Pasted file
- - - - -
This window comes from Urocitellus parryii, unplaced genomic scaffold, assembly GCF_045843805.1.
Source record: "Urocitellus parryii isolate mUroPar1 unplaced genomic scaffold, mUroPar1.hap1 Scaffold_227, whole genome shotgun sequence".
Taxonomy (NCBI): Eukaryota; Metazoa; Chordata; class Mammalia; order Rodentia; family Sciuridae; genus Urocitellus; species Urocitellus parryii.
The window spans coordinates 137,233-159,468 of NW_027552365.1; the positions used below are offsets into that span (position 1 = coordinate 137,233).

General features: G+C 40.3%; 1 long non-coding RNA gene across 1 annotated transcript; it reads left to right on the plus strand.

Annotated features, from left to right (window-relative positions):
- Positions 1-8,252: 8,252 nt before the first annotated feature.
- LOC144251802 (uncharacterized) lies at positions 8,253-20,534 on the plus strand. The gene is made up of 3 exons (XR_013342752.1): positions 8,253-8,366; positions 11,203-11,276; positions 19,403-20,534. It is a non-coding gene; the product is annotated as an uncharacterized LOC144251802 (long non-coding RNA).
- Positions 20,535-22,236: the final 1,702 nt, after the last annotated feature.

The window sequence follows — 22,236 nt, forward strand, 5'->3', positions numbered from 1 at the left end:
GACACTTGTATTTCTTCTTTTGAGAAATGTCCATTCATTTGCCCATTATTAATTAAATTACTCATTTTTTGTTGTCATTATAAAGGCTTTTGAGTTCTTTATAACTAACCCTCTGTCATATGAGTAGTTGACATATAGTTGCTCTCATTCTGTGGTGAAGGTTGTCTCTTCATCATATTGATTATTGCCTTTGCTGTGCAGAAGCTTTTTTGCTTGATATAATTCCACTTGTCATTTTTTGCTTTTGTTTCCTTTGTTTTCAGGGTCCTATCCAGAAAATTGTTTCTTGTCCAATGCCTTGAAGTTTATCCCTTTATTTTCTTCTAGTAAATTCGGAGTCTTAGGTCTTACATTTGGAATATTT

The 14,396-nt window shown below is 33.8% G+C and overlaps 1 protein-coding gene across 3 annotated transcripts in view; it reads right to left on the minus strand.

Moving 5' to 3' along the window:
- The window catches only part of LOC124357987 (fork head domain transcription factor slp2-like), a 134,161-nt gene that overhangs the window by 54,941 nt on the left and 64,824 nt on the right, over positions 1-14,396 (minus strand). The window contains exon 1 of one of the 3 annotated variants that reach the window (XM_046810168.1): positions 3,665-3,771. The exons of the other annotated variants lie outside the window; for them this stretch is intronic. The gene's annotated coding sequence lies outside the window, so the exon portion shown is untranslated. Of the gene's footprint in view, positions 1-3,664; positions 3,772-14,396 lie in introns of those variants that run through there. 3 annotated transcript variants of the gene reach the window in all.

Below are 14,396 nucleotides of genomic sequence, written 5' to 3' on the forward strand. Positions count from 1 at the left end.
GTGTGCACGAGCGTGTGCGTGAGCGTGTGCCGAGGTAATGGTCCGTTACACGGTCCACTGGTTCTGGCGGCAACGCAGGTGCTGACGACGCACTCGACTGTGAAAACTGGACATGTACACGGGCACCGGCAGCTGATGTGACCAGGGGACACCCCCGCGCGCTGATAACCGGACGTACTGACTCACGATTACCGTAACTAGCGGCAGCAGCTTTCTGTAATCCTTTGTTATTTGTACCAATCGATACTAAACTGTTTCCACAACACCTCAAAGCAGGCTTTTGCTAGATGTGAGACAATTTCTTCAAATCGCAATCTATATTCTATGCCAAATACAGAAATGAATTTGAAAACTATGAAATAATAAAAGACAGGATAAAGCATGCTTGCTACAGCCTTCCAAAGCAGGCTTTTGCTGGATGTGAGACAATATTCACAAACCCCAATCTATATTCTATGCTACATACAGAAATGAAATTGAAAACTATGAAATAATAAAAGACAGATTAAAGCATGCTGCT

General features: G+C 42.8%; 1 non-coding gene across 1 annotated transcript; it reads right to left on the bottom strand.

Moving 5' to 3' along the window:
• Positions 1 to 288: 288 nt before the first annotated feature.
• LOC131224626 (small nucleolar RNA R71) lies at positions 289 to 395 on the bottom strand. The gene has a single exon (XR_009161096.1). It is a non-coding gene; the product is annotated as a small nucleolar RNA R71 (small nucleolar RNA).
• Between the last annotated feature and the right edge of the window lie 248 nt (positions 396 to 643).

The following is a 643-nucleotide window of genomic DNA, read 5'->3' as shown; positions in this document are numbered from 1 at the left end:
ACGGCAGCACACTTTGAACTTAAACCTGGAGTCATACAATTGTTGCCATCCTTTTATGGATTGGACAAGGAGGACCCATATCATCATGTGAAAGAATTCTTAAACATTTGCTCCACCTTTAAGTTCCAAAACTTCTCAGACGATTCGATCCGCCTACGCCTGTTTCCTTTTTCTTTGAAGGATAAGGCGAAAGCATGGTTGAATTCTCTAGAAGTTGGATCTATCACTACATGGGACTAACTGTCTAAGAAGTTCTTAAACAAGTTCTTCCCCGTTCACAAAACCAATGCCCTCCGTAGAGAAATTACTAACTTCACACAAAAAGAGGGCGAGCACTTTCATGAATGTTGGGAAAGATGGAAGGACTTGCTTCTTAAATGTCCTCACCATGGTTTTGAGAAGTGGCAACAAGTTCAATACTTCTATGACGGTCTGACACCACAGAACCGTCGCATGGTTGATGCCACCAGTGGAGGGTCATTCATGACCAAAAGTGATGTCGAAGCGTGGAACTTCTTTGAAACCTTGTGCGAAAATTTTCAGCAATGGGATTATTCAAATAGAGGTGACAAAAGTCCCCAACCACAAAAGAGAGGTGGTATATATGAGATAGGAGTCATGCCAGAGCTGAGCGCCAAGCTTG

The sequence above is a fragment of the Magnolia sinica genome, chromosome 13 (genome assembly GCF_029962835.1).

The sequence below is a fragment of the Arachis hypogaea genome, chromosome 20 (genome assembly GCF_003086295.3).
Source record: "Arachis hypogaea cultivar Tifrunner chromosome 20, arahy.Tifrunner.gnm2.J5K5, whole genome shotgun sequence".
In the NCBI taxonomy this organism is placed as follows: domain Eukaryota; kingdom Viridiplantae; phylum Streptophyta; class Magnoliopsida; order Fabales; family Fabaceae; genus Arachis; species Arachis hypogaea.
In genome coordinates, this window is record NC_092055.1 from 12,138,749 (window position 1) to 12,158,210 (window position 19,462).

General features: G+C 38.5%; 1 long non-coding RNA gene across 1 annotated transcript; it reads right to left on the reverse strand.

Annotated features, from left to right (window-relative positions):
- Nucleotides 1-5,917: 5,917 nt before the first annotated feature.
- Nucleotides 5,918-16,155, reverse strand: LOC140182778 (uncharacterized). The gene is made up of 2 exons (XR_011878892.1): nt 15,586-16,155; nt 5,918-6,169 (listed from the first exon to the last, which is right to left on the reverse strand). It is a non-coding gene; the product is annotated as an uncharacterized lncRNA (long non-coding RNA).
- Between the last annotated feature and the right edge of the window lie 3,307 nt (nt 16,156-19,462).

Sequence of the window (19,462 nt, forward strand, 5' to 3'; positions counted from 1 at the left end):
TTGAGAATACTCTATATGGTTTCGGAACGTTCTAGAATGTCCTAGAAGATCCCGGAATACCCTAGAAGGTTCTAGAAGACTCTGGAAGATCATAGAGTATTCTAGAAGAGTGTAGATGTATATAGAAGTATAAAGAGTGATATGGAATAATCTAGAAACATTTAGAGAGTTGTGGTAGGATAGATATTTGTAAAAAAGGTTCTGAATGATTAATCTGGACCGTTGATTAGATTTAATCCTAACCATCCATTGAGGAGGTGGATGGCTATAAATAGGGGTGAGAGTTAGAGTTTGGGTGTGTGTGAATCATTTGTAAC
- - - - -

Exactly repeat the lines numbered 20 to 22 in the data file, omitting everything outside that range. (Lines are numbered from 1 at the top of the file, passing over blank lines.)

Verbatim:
• LOC131224626 (small nucleolar RNA R71) lies at positions 289 to 395 on the bottom strand. The gene has a single exon (XR_009161096.1). It is a non-coding gene; the product is annotated as a small nucleolar RNA R71 (small nucleolar RNA).
• Between the last annotated feature and the right edge of the window lie 248 nt (positions 396 to 643).

The following is a 643-nucleotide window of genomic DNA, read 5'->3' as shown; positions in this document are numbered from 1 at the left end: